U.S. Value Stocks: Why We Still Love Them

June 24, 2019

We stand by our research that value outperforms the broad stock market over the long term

This is a summary of our latest commentary. To access the full paper  including exhibits  please complete the short form at the bottom of this page.


  • Growth stocks have led the market for more than a decade
  • We believe value stocks are a bargain right now
  • To us, it is a question of when — not if — a value orientation will pay off

We think value stocks are a bargain right now. The Russell 1000 Growth Index is nearly 50 percent more expensive and offers only slightly more expected earnings-per-share (EPS) growth than the Russell 1000 Value Index. And the current performance gap between growth and value represents what may be the most attractive investment environment for value stocks that we have seen in nearly 20 years.

Value stocks (represented by the Russell 1000 Value Index) significantly outperformed growth stocks (represented by the Russell 1000 Growth Index) from the top of the tech bubble (March 2000) through the market top that preceded the global financial crisis (October 2007). They lost their edge during what has been a decade-plus of outperformance by growth stocks. Historically low interest rates, soft inflation, moderate gross domestic product growth and the explosive performance of technology companies have propelled growth companies in their rapid ascent in the past two years.

When will value win?

Everyone wants to know when (and how) value will return to favor.

Patience and discipline are required when it comes to value investing.

The short answer is that value trades are hard to time. Nobody knows what will trigger the change or when it will happen. What we do know is that, when change comes, it often comes quickly. The way to make sure you don’t miss the move is to invest your money and wait. Patience and discipline are required when it comes to value investing.

Our portfolios

Our portfolio construction is not based on market timing. We think trying to perfectly time trades to capture turning points in the market is pointless.

Instead, we make our decisions based on where we believe it makes the most sense to invest next. At this late stage of the bull market, we find growth stocks expensive. Most of our portfolios are well diversified and not solely dedicated to value strategies. Yet we prefer value stocks right now because we like their lower prices.

Value-oriented companies tend to be smaller than growth-oriented companies from a capitalization perspective because their stock prices trade at a discount (in terms of their estimated fundamental worth relative to the broad stock market). Investing in smaller companies is also a hallmark of active fund management, and our portfolios certainly show smaller-sized holdings than their benchmarks.

From a sector perspective, our most prominent overweight tends to be in the financials sector. These companies generally appear fiscally healthy and offer low prices and rising dividends. On the other hand, high-flying technology stocks are expensive, so we’re avoiding them. Utility companies (a traditional value sector) also cost too much, which makes them unattractive right now.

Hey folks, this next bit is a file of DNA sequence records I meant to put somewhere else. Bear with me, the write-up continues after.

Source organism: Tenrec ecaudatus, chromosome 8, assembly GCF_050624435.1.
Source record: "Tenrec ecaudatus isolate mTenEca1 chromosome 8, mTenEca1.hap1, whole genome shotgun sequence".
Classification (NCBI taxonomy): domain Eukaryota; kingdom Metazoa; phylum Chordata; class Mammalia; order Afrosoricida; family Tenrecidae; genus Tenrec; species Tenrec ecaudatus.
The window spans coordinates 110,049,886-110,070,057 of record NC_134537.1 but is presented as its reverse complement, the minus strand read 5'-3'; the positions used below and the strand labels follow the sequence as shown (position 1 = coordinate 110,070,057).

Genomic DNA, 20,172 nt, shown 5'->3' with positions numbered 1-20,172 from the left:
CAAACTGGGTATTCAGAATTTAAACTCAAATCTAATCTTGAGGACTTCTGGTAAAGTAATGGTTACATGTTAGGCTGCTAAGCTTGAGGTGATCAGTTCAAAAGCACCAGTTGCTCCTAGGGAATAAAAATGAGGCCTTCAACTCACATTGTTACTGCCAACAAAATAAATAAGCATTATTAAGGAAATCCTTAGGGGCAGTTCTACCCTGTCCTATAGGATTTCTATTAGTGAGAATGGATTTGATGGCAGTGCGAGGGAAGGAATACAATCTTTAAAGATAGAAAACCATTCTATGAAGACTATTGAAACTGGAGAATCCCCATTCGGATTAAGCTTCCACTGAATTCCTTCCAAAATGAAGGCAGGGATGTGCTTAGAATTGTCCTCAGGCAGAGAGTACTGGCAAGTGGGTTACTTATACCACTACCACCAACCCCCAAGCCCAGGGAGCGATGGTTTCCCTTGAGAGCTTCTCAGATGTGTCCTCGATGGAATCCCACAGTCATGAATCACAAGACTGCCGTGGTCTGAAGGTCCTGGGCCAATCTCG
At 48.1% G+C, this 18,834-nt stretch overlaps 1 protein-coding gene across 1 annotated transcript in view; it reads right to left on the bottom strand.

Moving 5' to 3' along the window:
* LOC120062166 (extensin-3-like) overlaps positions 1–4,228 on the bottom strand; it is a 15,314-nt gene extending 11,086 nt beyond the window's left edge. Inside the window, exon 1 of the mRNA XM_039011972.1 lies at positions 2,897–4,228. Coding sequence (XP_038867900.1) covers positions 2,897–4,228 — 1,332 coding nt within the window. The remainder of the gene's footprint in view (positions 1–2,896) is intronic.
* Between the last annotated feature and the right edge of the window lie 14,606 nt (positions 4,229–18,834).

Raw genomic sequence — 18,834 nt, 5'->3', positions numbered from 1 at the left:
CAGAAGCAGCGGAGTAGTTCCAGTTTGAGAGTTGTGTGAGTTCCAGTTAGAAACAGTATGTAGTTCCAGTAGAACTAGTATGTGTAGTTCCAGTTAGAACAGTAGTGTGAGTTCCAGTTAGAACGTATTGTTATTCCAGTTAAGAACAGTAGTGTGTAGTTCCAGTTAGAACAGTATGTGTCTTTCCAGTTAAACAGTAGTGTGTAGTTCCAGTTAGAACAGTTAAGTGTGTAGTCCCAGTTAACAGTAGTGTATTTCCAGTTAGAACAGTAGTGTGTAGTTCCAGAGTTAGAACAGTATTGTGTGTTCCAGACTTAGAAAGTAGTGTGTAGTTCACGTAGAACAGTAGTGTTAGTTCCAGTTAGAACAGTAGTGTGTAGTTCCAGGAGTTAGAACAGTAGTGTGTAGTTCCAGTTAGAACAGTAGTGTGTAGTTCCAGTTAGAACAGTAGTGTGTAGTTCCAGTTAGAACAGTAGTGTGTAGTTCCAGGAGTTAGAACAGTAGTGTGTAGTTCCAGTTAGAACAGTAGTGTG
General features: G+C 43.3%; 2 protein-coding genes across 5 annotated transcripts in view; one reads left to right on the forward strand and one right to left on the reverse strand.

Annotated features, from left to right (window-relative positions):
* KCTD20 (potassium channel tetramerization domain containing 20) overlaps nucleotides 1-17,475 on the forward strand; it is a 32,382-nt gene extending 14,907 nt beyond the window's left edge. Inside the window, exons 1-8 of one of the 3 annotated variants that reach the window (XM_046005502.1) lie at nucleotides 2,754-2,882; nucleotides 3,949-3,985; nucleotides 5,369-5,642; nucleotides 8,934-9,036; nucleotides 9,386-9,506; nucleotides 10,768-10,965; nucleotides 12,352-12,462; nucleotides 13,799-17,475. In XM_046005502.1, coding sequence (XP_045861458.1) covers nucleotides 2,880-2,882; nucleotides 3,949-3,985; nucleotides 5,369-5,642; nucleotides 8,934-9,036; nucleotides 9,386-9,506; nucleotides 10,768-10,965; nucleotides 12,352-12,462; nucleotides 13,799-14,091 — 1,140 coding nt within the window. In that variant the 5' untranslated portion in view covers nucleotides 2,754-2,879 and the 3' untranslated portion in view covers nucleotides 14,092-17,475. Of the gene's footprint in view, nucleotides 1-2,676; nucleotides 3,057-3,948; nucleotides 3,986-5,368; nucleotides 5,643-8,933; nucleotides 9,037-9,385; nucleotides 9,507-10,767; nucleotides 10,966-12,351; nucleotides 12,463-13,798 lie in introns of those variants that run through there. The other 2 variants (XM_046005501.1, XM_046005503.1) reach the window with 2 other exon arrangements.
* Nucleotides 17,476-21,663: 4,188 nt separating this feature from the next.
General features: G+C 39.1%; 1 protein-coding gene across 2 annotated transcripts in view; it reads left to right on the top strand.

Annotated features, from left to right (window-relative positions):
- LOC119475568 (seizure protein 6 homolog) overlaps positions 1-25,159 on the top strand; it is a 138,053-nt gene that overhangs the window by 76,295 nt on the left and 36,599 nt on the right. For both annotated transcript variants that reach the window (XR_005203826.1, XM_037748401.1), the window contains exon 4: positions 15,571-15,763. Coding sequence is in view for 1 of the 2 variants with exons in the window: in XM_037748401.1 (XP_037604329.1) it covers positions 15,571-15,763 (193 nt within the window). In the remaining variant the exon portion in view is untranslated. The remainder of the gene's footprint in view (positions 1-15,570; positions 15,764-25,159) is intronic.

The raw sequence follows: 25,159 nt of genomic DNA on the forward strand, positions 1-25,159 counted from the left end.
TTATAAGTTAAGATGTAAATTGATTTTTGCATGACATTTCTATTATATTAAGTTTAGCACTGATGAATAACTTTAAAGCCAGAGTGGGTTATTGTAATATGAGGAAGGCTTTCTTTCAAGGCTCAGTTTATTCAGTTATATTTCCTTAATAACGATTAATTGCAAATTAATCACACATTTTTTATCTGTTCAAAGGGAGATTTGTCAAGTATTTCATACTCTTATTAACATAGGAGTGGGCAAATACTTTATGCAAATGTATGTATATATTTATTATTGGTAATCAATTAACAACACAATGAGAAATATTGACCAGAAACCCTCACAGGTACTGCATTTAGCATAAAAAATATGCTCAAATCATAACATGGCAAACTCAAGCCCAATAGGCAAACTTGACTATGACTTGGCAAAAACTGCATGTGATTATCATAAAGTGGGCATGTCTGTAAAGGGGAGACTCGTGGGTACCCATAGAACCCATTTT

We’re sticking with value

Most investors believe buying low and selling high will generate long-term gains. But buying stocks when they’re down tends to feel unnatural and uncomfortable. We know investors are losing faith in value. Just a reminder: value investing should reward patience. We stand by our research that value outperforms the broad stock market over the long term.

That’s why we plan to maintain our stance until a shift in market sentiment returns value to favor—which, in our opinion, is inevitable.

Download the full commentary

Index Definitions
The Russell 1000 Growth Index measures the performance of the large-cap growth segment of the U.S. equity universe. It includes those Russell 1000 Index companies with higher price-to-book ratios and higher forecasted growth values.

The Russell 1000 Value Index measures the performance of the large-cap value segment of the U.S. equity universe. It includes those Russell 1000 Index companies with lower price-to-book ratios and lower expected growth values.

Glossary of Financial Terms
Earnings per share: Earnings per share (EPS) is the portion of a company's profit allocated to each share of common stock. Earnings per share serve as an indicator of a company's profitability.
Growth stocks: Growth stocks exhibit steady earnings growth above that of the broader market.
Value stocks: Value stocks are those that are considered to be cheap and are trading for less than they are worth.

Legal Note

Important Information
This material represents an assessment of the market environment at a specific point in time and is not intended to be a
forecast of future events, or a guarantee of future results. This information should not be relied upon by the reader as
research or investment advice and is intended for educational purposes only. There are risks involved with investing, including loss of principal. Diversification may not protect against market risk. Index returns are for illustrative purposes only and do not represent actual fund performance. Index returns do not reflect any management fees, transaction costs or expenses. Indexes are unmanaged and one cannot invest directly in an index.

Past performance does not guarantee future results. Information provided by SEI Investments Management Corporation, a wholly owned subsidiary of SEI Investments Company. Neither SEI nor its subsidiaries is affiliated with your financial advisor.